If Carlsberg made weekends, they’d probably make the one that I’ve just had. As I write this I’m happily exhausted from a mixture of sunshine, good company, good food and a smidgeon of alcohol.
It started on Friday night with an ace festival at Grange Farm, Gosport. An evening of authors retelling fairy tales around a bonfire (needed for toasting marshmallows, not providing heat) and accompanied by real ale.
Of course I would say that it was epic as I helped to organise it and also performed.
The great thing about being an organiser is that you can put yourself on in the first half. This means you have lots more time to relax post-performance and get over the nerves by saluting all the other authors with a glass or two of fine wine.
Next on the agenda was a trip to Gosport market, which had been invaded by the French and was enticingly filled with gorgeous smells and Gallic accents.
It was almost like being in Brittany, apart from the smoking mothers shouting the f-word at their errant offspring. They could only be from Gosport.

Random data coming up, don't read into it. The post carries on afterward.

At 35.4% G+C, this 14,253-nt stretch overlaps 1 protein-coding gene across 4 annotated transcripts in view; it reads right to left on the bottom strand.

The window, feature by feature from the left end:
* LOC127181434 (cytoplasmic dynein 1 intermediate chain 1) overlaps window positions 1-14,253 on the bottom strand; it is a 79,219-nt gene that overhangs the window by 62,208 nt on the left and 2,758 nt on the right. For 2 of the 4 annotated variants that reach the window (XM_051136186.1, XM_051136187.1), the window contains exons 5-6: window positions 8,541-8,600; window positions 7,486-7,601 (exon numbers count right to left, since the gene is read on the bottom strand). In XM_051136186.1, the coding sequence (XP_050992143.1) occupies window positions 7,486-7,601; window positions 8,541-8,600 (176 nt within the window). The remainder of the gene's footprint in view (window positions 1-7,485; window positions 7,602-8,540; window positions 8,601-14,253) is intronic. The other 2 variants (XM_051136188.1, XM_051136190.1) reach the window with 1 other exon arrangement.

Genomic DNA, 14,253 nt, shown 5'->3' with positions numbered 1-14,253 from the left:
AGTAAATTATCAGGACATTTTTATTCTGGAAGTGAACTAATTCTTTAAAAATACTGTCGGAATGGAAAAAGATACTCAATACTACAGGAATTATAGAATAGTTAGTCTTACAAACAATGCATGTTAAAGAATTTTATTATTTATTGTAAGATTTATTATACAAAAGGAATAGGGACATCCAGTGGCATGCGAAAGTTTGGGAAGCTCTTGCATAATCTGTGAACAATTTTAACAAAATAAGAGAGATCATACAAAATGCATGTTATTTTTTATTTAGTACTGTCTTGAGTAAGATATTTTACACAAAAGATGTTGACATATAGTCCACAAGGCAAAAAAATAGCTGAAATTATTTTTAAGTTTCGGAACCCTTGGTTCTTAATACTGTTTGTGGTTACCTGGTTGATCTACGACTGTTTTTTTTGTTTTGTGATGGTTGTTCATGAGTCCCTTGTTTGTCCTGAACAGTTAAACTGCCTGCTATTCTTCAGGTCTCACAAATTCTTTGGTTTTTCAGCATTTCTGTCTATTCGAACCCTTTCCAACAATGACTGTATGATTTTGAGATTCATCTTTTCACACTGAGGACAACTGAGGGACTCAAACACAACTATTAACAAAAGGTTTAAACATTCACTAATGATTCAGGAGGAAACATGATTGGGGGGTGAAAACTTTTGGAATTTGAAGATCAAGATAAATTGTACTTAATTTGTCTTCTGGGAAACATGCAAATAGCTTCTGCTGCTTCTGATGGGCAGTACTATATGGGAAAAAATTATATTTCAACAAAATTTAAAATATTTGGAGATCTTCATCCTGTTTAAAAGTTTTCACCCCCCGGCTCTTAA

But if you turned a blind eye, or deaf ear, you were fine. Then there was a school fete – there’s nothing so quintessentially English as bunting, Pimms, strawberries and knocking stuffed animals off pedestals before swimming in the Solent, a few ciders and a barbecue with the neighbours.
Sunday was all about making chutney and feeling British in the heat as my skin erupted in prickly crusts and I had to skulk around the garden from one sporadic spot of shade to another. Goodness knows how vampires cope in these conditions.
It’s almost like the whole of the summer took place in one weekend. But one downside while on the beach was seeing a whole gaggle of students from the school that I work at.
There I was, trying to suck my stomach in and enter the freezing water with a modicum of decency, when I realised that the group only 20 feet along the shoreline consisted of a lot of Year 8s.
In such a situation, I would be more than happy to return to those wheeled bathing huts that were once pushed into the water to protect a lady’s modesty.